Chaplin’s life was interesting both on and off the screen and was full of controversy and scandal. He was hit the hardest in the 1940s when he found himself in several trials that took up much of his time and affected his public image – and his popularity quickly took a downward turn. His first big scandal was during World War I when his loyalty to his country of England was questioned. He arrived in the United States as a “paying visitor” and never applied for American citizenship. This caused outrage with the citizens of Britain who began calling him a slacker and a coward. This and his many eccentricities also led to an investigation by the FBI as well as by the House of Un-American Activities Committee (HUAC), who thought he was subtly inserting Communist propaganda into his movies. Chaplin was forced to leave the US and settle in Vevey, Switzerland.
Also creating a bit of a stir was his film called The Great Dictator, which was actually his first “talkie”. In it, Chaplin satirizes Adolf Hitler. Though many did not appreciate or approve of this caricature, the film went on to earn 5 Academy Award nominations and grossed $5+ million.
Women were another issue for Chaplin. Not only was he married a total of 4 times and had 11 children, and often got involved with his co-stars…but his wives were often much younger. His last wife, Oona O’Neill was only 18 when they married – Charlie was 54. This was quite scandalous at the time.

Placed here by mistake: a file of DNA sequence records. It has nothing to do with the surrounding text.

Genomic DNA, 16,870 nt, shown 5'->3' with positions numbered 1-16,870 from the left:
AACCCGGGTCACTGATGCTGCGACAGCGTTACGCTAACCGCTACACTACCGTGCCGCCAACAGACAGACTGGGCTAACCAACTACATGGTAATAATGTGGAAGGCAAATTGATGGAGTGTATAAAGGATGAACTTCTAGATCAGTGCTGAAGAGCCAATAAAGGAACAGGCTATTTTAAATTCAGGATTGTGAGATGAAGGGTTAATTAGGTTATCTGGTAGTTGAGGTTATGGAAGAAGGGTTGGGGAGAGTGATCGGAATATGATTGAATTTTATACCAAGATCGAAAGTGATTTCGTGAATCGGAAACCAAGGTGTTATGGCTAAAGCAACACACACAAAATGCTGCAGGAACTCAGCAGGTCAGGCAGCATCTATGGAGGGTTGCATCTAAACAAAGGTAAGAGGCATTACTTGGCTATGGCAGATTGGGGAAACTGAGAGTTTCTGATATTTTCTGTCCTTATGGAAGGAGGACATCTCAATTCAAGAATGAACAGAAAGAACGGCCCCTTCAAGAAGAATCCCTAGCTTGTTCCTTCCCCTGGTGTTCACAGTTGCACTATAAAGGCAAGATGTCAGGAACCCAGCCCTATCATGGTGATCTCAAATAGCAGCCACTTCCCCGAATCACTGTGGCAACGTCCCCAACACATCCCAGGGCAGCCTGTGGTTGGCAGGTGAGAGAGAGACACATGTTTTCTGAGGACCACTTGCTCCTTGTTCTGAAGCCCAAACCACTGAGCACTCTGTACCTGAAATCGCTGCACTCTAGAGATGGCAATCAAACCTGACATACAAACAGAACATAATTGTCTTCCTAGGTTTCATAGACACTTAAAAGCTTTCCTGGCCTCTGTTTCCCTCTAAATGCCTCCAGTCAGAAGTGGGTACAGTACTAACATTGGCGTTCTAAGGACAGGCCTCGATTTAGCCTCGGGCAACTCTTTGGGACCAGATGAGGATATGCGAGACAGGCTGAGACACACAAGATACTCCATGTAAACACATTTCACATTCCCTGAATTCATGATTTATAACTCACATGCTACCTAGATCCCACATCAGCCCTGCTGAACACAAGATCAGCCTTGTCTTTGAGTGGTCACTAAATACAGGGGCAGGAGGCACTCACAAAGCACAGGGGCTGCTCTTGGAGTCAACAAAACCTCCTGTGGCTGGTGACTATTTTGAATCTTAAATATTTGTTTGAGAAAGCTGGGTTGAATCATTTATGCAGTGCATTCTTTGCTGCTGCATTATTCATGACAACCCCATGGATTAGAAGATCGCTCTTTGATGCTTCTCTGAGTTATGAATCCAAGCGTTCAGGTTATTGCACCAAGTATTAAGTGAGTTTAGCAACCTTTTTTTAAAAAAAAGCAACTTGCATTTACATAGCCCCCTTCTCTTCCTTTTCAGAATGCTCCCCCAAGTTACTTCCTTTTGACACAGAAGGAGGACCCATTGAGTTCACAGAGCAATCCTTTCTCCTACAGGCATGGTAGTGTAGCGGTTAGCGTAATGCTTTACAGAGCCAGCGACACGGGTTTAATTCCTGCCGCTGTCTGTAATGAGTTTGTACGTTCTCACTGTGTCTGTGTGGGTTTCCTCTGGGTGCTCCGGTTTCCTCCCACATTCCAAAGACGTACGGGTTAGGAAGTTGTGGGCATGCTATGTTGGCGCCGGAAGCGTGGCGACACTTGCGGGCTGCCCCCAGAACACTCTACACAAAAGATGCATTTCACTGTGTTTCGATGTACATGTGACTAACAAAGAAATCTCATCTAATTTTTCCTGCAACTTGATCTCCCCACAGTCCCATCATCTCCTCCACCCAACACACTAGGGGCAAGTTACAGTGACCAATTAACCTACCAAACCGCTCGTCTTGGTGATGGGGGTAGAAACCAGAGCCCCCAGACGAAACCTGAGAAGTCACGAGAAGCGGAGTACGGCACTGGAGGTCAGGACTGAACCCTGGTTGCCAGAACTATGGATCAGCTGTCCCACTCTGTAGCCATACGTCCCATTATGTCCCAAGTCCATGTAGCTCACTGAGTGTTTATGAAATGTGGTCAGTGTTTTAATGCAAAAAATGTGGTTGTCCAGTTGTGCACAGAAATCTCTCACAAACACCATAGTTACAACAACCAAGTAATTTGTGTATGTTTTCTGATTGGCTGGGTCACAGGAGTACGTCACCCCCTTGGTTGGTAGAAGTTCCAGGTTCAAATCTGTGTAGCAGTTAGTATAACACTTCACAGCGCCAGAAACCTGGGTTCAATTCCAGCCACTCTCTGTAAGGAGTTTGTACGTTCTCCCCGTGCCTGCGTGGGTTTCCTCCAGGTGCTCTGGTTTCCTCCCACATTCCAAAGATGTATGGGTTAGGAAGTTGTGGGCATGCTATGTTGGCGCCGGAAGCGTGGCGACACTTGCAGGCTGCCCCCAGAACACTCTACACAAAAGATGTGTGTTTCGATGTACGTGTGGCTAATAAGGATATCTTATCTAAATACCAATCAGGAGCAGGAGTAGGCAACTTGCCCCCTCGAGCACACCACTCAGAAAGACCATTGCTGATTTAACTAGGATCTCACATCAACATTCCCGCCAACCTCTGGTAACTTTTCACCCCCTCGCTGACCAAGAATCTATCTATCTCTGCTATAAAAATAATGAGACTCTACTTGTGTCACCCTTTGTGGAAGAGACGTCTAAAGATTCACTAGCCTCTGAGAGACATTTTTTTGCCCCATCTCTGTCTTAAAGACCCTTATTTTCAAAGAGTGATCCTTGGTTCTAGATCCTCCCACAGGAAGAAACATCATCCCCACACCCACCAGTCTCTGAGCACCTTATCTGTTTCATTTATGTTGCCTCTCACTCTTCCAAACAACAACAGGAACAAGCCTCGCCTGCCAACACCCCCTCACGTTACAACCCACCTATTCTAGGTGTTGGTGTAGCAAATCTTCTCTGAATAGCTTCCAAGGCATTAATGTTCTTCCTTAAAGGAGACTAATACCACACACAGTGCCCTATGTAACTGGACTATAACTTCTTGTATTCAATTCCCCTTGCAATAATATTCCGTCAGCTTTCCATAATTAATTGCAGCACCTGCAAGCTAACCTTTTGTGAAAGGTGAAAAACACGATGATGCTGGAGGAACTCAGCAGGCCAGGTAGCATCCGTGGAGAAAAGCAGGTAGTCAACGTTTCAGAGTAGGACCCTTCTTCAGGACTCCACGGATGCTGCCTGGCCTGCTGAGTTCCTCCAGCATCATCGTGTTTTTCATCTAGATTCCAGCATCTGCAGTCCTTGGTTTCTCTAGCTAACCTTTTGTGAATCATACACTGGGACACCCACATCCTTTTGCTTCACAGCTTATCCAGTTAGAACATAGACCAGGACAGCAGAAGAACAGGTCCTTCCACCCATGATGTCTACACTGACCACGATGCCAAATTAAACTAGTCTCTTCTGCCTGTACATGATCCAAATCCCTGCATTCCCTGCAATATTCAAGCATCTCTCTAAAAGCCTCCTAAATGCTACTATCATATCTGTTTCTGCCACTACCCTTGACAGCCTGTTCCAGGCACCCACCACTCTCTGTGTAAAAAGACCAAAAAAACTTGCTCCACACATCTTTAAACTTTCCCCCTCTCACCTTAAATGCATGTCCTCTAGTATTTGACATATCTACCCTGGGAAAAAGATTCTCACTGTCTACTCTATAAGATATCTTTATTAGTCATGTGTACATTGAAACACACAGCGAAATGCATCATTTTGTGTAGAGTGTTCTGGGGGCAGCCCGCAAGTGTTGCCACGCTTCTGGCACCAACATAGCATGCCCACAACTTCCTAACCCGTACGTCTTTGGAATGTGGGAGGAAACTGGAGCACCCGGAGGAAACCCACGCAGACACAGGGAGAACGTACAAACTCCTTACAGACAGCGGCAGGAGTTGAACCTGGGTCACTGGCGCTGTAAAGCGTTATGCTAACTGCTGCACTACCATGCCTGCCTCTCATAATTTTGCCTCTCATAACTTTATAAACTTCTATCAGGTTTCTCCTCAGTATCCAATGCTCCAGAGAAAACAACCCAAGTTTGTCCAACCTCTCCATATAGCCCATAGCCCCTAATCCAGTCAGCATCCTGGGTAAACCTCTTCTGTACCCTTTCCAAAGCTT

However it was his on-off affair with an aspiring actress named Joan Barry in 1941-42 that truly affected his career and reputation. Barry, who had displayed obsessive and stalking behavior, announced she was pregnant with his child a year after their relationship ended, and filed a paternity suit against him. Though blood tests proved he was not the father, at that time, they were not admissible in court which forced Chaplin to pay Barry $75 a week until the child turned 21 years old.
Contrary to his outgoing personalities on screen, Chaplin was actually a quiet man who, although very wealthy, lived in shabby conditions. He did not enjoy living like a millionaire and liked to remain under the radar. After retiring from acting, he went on to write several books and compose music. He even taught himself to play the violin and cello left-handed.
Chaplin was honored in 1972 with an Academy Award for his “incalculable effect in making motion pictures the art form of the century”. Many say it was a way for Americans to make amends for making him leave the country many years before.
On Christmas day in 1977, Chaplin died of natural causes at the age of 88 with his wife Oona by his side, at their home in Switzerland.